You know the Doxology, right? It’s a hymn of praise sung by Christians, and it’s been at the top of the church charts (both contemporary and traditional) for who-knows-how-long. The lyrics are simple. If you know them, sing along. (No really… sing along.)
Praise God from whom all blessings flow.
Praise him all creatures here below.
Praise him above you heavenly hosts.
Praise Father, Son, and Holy Ghost.
We sing this song every week, just after the offering. We raise our voices as Colby carries the plates to the altar. And last week, as he was making his way to the front, the words really took root.
I have an awful lot to be thankful for (or “for which to be thankful” if you are reading this Mom). To the left of me was Jude, trying his best to keep up with the recitations of the liturgy, always a quarter note behind but trudging along anyway. Ian was to my right, drawing three crosses with a house in the shadow of the smallest cross on the right. (He would later tell me that our house sits in the shadow of the crosses.) Isaac stood in front of me, arm around Amber’s waist and head on her side as she sang harmony to the Amen. Titus sat in the floor of the far aisle, cuddled with his blankie.
And if it were just my family singing together in church, that’d be enough. But surveying the room, I beamed at our congregation. They’re a small band of misfits and miscreants, but they’re my misfits and miscreants. We’re led by a priest with a penchant for Star Trek (rest in peace, Mr. Spock), and a deacon who’s daughter calls out “MAMA!” from the back while she’s leading the Creed.
I dig these people. I love my church. Praise God from whom all blessing flow.
Welcome to the weekend! And while we’re here, let me share a few of my favorite things.
I didn’t always love the Church. In fact, I once kept a crockpot of church hatred simmering. I haven’t written about those days much. But if you’d like to read the story of my coming clean from church hatred, pick up my friend, Nish Weiseth’s book, Speak. In Speak, Nish shows how the power of stories can change lives. In fact, Nish shows how my story of falling in love with the church (again) changed hers. What’s more, her book is a good read on the power of story.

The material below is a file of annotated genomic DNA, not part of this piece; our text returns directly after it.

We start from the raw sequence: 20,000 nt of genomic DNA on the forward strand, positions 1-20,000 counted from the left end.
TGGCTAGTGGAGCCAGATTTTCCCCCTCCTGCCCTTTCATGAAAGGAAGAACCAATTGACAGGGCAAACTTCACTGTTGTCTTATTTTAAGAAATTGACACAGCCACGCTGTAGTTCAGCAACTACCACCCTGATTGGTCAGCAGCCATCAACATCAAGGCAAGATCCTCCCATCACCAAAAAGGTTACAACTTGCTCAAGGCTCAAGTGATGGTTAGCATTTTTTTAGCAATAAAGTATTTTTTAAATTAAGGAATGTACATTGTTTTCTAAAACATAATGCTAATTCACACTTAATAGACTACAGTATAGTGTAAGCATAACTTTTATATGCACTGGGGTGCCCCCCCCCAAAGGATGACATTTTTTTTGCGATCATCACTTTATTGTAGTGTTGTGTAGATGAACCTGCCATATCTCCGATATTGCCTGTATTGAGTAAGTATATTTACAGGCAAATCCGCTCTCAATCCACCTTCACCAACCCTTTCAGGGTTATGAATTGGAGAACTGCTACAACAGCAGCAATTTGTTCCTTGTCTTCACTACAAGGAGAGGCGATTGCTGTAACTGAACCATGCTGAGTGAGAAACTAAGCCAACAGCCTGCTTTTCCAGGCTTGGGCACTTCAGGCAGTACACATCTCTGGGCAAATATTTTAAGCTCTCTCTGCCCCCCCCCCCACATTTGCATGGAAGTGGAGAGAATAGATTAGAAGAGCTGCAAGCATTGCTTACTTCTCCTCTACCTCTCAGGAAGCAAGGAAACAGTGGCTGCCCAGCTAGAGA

Are you keeping up with the persecution of Christians at the hands of ISIS. If not, it’s time to get up to speed. Follow the links for some good information, and a few thoughts on praying for our enemies.
“Let us Not Forget Our Enemies, Also Known as Our Brothers,” by Erika Morrison;
“When the Way of the Cross Calls us Higher,” by Deidra Riggs;
“The Wake up Call That is ISIS: Who in the Church is Answering,” by Ann Voskamp.
I’m growing into a huge podcast fan, and I’d like to share two of my favorites with you.
Neighbors: Jakob Lewis is a master story teller and Nashville resident, and he takes the phrase “get to know your neighbors” literally. The result is the “Neighbors” podcast, which is sometimes poignant, sometimes humorous, but always fresh. Listen to his episode, “Bringing Wes Home” (warning: it will have you in tears).
Something Rather Than Nothing: Preston Yancey has been testing his chops at the podcast medium, and the result is something special. Listen to his episode, “Cover Your Privates (Or, Maybe Modesty Isn’t About That.)” I think you’ll find it thought provoking.
Did you catch this photo of my friend Chris Marlow on my Facebook page? Check it out. His statement on the role of women in ministry in relation to his daughters is beautiful. (Oh, and by the way, have you given my page the old thumbs up yet?)
Let’s jump in the way-back machine; shall we? Here’s to the Traveling Wilburys! This video only gets better with age.
In this month’s Tiny Letter (my once-a-month, insider newsletter delivered straight to your email), I’m discussing the Lenten season, the darkness of my heart, and the discipline of quiet reflection. If you sign up today, you’ll receive a FREE DOWNLOAD of the song “Train Wreck.” It’s a song I wrote about pain, loss, and the love of God.
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